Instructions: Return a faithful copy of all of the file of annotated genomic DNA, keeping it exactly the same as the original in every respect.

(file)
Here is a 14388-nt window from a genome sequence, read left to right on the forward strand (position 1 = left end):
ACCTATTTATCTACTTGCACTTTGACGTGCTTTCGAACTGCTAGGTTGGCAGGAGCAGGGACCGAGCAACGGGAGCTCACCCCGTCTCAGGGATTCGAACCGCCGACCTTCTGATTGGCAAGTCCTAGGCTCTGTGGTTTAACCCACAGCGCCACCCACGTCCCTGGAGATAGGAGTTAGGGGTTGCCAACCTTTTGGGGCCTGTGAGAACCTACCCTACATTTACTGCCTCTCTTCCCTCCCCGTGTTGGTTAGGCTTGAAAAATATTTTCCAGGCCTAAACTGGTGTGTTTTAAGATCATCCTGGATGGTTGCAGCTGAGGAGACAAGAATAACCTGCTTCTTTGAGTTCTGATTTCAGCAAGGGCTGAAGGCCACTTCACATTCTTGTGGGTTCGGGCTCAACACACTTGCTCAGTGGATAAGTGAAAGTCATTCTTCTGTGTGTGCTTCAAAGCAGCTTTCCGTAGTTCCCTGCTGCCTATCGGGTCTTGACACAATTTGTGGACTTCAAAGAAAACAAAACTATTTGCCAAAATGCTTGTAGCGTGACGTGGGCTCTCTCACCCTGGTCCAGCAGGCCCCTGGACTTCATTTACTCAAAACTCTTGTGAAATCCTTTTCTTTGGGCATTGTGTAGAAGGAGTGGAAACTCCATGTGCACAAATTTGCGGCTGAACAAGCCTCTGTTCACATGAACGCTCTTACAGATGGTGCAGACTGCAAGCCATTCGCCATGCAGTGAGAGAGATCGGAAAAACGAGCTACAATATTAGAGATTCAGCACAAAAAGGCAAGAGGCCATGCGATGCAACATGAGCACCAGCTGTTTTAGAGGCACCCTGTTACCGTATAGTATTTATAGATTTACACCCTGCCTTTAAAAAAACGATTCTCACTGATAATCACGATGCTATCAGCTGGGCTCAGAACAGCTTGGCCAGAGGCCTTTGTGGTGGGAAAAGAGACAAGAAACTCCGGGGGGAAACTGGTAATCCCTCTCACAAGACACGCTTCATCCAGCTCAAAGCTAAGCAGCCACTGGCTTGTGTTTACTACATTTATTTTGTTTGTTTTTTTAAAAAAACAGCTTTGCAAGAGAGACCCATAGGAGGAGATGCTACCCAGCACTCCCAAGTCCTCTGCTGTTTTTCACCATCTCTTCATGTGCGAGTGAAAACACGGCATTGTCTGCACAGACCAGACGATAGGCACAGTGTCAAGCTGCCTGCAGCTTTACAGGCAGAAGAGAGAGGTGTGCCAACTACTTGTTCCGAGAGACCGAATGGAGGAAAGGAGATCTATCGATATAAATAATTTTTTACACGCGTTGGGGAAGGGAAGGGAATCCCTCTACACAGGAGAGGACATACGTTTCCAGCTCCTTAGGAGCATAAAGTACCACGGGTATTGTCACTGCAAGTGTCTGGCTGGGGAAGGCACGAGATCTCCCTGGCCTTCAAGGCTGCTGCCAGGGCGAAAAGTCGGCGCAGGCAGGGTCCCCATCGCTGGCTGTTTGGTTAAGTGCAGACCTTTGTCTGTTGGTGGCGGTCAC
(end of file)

Here is a 14388-nt window from a genome sequence, read left to right on the forward strand (position 1 = left end):
ACCTATTTATCTACTTGCACTTTGACGTGCTTTCGAACTGCTAGGTTGGCAGGAGCAGGGACCGAGCAACGGGAGCTCACCCCGTCTCAGGGATTCGAACCGCCGACCTTCTGATTGGCAAGTCCTAGGCTCTGTGGTTTAACCCACAGCGCCACCCACGTCCCTGGAGATAGGAGTTAGGGGTTGCCAACCTTTTGGGGCCTGTGAGAACCTACCCTACATTTACTGCCTCTCTTCCCTCCCCGTGTTGGTTAGGCTTGAAAAATATTTTCCAGGCCTAAACTGGTGTGTTTTAAGATCATCCTGGATGGTTGCAGCTGAGGAGACAAGAATAACCTGCTTCTTTGAGTTCTGATTTCAGCAAGGGCTGAAGGCCACTTCACATTCTTGTGGGTTCGGGCTCAACACACTTGCTCAGTGGATAAGTGAAAGTCATTCTTCTGTGTGTGCTTCAAAGCAGCTTTCCGTAGTTCCCTGCTGCCTATCGGGTCTTGACACAATTTGTGGACTTCAAAGAAAACAAAACTATTTGCCAAAATGCTTGTAGCGTGACGTGGGCTCTCTCACCCTGGTCCAGCAGGCCCCTGGACTTCATTTACTCAAAACTCTTGTGAAATCCTTTTCTTTGGGCATTGTGTAGAAGGAGTGGAAACTCCATGTGCACAAATTTGCGGCTGAACAAGCCTCTGTTCACATGAACGCTCTTACAGATGGTGCAGACTGCAAGCCATTCGCCATGCAGTGAGAGAGATCGGAAAAACGAGCTACAATATTAGAGATTCAGCACAAAAAGGCAAGAGGCCATGCGATGCAACATGAGCACCAGCTGTTTTAGAGGCACCCTGTTACCGTATAGTATTTATAGATTTACACCCTGCCTTTAAAAAAACGATTCTCACTGATAATCACGATGCTATCAGCTGGGCTCAGAACAGCTTGGCCAGAGGCCTTTGTGGTGGGAAAAGAGACAAGAAACTCCGGGGGGAAACTGGTAATCCCTCTCACAAGACACGCTTCATCCAGCTCAAAGCTAAGCAGCCACTGGCTTGTGTTTACTACATTTATTTTGTTTGTTTTTTTAAAAAAACAGCTTTGCAAGAGAGACCCATAGGAGGAGATGCTACCCAGCACTCCCAAGTCCTCTGCTGTTTTTCACCATCTCTTCATGTGCGAGTGAAAACACGGCATTGTCTGCACAGACCAGACGATAGGCACAGTGTCAAGCTGCCTGCAGCTTTACAGGCAGAAGAGAGAGGTGTGCCAACTACTTGTTCCGAGAGACCGAATGGAGGAAAGGAGATCTATCGATATAAATAATTTTTTACACGCGTTGGGGAAGGGAAGGGAATCCCTCTACACAGGAGAGGACATACGTTTCCAGCTCCTTAGGAGCATAAAGTACCACGGGTATTGTCACTGCAAGTGTCTGGCTGGGGAAGGCACGAGATCTCCCTGGCCTTCAAGGCTGCTGCCAGGGCGAAAAGTCGGCGCAGGCAGGGTCCCCATCGCTGGCTGTTTGGTTAAGTGCAGACCTTTGTCTGTTGGTGGCGGTCAC